Robert Wood Johnson University Hospital (RWJUH), a facility under RWJBarnabas Health, witnessed the prominent participation of Community Health Ambassador Irma Nolasco in the Johnson & Johnson Foundation-sponsored event called “Stories from the Heart of Health.” The event, held during the United Nations General Assembly in New York City last month, provided front-line health workers with an opportunity to share their inspiring stories and best practices in addressing local community health challenges. Nolasco, representing RWJUH Team Salud, spoke about her experiences in outreach work and the vital role of bilingual volunteer community health workers in bridging the gap between the healthcare system and the New Brunswick community.
Hailing from New Brunswick, Nolasco actively contributes to Team Salud’s Diabetes Spanish-language support group. Furthermore, she has been instrumental in promoting flu and COVID-19 vaccinations in the community. She tackles the barriers and questions that residents have about the vaccines, ensuring accurate information reaches them.
Reflecting on the COVID-19 pandemic, Nolasco emphasized the fear, lack of information, and high-risk situations that the community faced. In response, she and her team took the initiative to share truthful and direct information from medical sources. They disseminated this information through various channels such as bodegas, local businesses, and social media platforms in both English and Spanish. Their efforts aimed to build trust among the community, encourage testing, and facilitate vaccine sign-ups for COVID-19 and flu.
Originally aspiring to be a teacher while growing up in Oaxaca, Mexico, Nolasco had to put her dream on hold when she immigrated to the United States to join her husband. The cost of education and her unfamiliarity with the English language posed challenges. However, she remained determined to help others.
Nolasco’s journey of helping and serving others began as a cleaner at a rehabilitation clinic. Despite having limited English proficiency, she provided comfort to patients through simple gestures like patting their hands. This experience highlighted the significance of human warmth and the need for individuals to have someone to talk to.
Her dedication to helping others continued as she became involved with a group called Women of Social Justice in her parish. This group focused on developing leadership skills, self-love, and mutual support. Nolasco connected with other migrant women who shared similar dreams and desires. Together, they formed strong bonds of friendship and learned about the challenges faced by their community, including domestic violence, obesity in children, and the importance of Community Health Workers in the Latino community.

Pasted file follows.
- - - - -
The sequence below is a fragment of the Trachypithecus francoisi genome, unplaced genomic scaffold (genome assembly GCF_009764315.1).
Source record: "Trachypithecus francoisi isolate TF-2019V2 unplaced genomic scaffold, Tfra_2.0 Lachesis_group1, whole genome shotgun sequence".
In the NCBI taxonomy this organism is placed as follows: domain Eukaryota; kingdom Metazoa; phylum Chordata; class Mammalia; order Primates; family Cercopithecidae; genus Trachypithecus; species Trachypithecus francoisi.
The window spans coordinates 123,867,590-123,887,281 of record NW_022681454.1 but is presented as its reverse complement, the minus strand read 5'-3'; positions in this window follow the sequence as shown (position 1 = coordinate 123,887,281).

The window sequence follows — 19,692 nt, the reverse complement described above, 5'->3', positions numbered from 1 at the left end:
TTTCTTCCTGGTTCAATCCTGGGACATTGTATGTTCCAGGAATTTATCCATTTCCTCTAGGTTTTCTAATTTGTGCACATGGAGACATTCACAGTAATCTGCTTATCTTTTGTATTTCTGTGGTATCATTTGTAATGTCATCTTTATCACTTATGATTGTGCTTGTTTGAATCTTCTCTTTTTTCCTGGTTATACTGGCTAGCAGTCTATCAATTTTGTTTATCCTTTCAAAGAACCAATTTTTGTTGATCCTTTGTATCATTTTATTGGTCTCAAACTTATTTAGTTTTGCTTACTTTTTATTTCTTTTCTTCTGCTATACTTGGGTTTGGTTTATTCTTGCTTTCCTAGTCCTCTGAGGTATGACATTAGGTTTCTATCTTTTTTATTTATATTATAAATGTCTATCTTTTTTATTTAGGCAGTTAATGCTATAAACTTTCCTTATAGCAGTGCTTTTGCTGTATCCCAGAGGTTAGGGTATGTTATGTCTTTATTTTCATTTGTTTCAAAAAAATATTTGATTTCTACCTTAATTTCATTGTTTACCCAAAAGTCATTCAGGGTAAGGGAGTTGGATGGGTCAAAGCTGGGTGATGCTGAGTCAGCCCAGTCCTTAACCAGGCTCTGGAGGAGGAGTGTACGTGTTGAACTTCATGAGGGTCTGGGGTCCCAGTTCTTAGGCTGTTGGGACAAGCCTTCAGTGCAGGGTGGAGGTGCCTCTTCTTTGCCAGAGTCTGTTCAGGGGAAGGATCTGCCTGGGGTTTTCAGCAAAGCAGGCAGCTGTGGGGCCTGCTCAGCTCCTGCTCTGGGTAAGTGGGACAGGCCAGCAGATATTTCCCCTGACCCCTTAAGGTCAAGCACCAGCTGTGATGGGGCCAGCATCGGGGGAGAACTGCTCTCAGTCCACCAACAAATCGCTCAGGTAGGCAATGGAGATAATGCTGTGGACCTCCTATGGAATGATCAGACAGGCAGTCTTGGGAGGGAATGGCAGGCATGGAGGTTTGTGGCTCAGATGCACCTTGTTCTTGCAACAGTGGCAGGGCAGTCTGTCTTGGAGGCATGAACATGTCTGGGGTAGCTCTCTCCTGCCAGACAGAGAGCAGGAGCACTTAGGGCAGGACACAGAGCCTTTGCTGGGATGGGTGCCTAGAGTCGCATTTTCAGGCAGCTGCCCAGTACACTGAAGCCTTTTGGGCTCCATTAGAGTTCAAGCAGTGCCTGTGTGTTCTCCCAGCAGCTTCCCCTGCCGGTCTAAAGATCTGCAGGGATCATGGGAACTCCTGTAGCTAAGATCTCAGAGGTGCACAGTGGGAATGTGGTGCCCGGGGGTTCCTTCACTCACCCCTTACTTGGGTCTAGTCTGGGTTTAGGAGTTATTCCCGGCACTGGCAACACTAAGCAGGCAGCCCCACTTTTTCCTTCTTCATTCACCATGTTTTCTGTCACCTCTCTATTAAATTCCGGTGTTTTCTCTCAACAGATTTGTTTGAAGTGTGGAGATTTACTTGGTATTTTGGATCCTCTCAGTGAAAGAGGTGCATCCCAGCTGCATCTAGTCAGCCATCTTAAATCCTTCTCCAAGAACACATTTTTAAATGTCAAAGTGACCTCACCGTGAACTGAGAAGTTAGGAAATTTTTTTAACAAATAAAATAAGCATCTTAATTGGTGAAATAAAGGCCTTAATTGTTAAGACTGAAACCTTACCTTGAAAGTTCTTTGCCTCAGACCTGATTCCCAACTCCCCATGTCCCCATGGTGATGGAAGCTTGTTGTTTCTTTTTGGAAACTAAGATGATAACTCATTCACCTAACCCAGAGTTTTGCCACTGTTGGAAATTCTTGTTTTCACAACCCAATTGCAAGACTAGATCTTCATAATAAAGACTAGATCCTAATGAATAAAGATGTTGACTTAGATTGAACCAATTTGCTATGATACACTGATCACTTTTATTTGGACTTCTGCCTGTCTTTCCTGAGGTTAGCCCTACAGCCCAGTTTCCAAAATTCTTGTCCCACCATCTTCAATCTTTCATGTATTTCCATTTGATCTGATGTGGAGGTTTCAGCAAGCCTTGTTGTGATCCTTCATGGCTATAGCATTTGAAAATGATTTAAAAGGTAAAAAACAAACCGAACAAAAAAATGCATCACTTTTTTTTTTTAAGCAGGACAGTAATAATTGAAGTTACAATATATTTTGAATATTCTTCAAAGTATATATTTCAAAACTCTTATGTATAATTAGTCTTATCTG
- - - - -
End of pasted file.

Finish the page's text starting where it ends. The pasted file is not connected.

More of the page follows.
Nolasco’s true calling emerged when RWJUH’s Director of Community Health Promotions, Mariam Merced, and her staff established Team Salud. This initiative aimed to recruit local Spanish-speaking residents as Community Health Promoters, or “Promotoras.”
The invitation to join Team Salud was emotional and challenging for Nolasco. It allowed her to continue her dream of educating and providing something meaningful to people. As a health promoter, she imparts information and teaches her community, offering advice and encouragement akin to that of a teacher.
To ensure the effectiveness of their outreach, Community Health Promoters in Team Salud undergo health workshops and specialized training. They learn how to conduct community health outreach effectively, including strategies for approaching people, placing flyers, and motivating individuals to take charge of their health and that of their families.
Nolasco discovered that their role as Promotoras extends beyond connecting the community to health services. They also serve as a familiar face in the community and understand the challenges faced by individuals seeking medical services. These challenges include language barriers, long working hours, lack of knowledge about available services, difficulties finding childcare for testing appointments, and fear of participation due to undocumented status. Despite these obstacles, Nolasco and her team have successfully built trust and credibility by actively sharing information and engaging with the community.
During the Johnson & Johnson Foundation event, Nolasco shed light on the obstacles faced by the Latino community when accessing healthcare services. She emphasized the crucial role played by RWJUH’s Community Health Ambassadors in bridging the gap and facilitating access to services for vulnerable communities. Furthermore, she stressed the importance of health insurance for all, highlighting how it can enhance healthcare access and promote health equity.
While Nolasco did not fulfill her original dream of becoming a teacher, she believes that she has ultimately achieved her life project and dream through her work as a promoter. She finds fulfillment in helping people in various ways, such as sharing health information and prioritizing her own and her family’s well-being. Together with her community, Nolasco aims to foster a culture of health consciousness and self-care.
The event photo showcases the participants following the Johnson & Johnson Foundation’s Stories from the Heart of Health event during the United Nations General Assembly. From left to right, the individuals featured are Mariam Merced, Director of Community Health Promotions at RWJUH; Irma Nolasco, Community Health Ambassador at RWJUH; and Silvia Cruz-Vargas, Senior Director of Global Community Impact for Johnson & Johnson.